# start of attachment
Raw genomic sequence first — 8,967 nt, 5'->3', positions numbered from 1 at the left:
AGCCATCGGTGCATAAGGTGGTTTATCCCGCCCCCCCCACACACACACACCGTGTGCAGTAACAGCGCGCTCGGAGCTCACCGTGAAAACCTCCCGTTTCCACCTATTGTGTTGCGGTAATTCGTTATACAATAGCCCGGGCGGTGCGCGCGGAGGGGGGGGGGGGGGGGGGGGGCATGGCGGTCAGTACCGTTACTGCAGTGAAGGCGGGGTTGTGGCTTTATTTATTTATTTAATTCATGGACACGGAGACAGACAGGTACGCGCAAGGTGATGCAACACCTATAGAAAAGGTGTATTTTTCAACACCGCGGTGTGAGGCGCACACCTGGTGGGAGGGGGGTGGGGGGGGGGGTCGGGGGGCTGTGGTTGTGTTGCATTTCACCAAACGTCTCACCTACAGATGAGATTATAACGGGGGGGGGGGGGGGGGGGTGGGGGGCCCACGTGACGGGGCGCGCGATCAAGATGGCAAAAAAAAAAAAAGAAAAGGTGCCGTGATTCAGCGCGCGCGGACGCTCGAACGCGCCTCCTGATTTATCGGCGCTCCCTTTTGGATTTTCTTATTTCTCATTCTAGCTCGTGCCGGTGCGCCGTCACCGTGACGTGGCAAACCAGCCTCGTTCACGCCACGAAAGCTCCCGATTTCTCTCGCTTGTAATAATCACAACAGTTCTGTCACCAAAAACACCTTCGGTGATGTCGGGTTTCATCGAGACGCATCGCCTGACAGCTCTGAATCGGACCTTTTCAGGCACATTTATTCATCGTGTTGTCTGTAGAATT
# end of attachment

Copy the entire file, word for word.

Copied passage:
Raw genomic sequence first — 8,967 nt, 5'->3', positions numbered from 1 at the left:
AGCCATCGGTGCATAAGGTGGTTTATCCCGCCCCCCCCACACACACACACCGTGTGCAGTAACAGCGCGCTCGGAGCTCACCGTGAAAACCTCCCGTTTCCACCTATTGTGTTGCGGTAATTCGTTATACAATAGCCCGGGCGGTGCGCGCGGAGGGGGGGGGGGGGGGGGGGGGCATGGCGGTCAGTACCGTTACTGCAGTGAAGGCGGGGTTGTGGCTTTATTTATTTATTTAATTCATGGACACGGAGACAGACAGGTACGCGCAAGGTGATGCAACACCTATAGAAAAGGTGTATTTTTCAACACCGCGGTGTGAGGCGCACACCTGGTGGGAGGGGGGTGGGGGGGGGGGTCGGGGGGCTGTGGTTGTGTTGCATTTCACCAAACGTCTCACCTACAGATGAGATTATAACGGGGGGGGGGGGGGGGGGGTGGGGGGCCCACGTGACGGGGCGCGCGATCAAGATGGCAAAAAAAAAAAAAGAAAAGGTGCCGTGATTCAGCGCGCGCGGACGCTCGAACGCGCCTCCTGATTTATCGGCGCTCCCTTTTGGATTTTCTTATTTCTCATTCTAGCTCGTGCCGGTGCGCCGTCACCGTGACGTGGCAAACCAGCCTCGTTCACGCCACGAAAGCTCCCGATTTCTCTCGCTTGTAATAATCACAACAGTTCTGTCACCAAAAACACCTTCGGTGATGTCGGGTTTCATCGAGACGCATCGCCTGACAGCTCTGAATCGGACCTTTTCAGGCACATTTATTCATCGTGTTGTCTGTAGAATT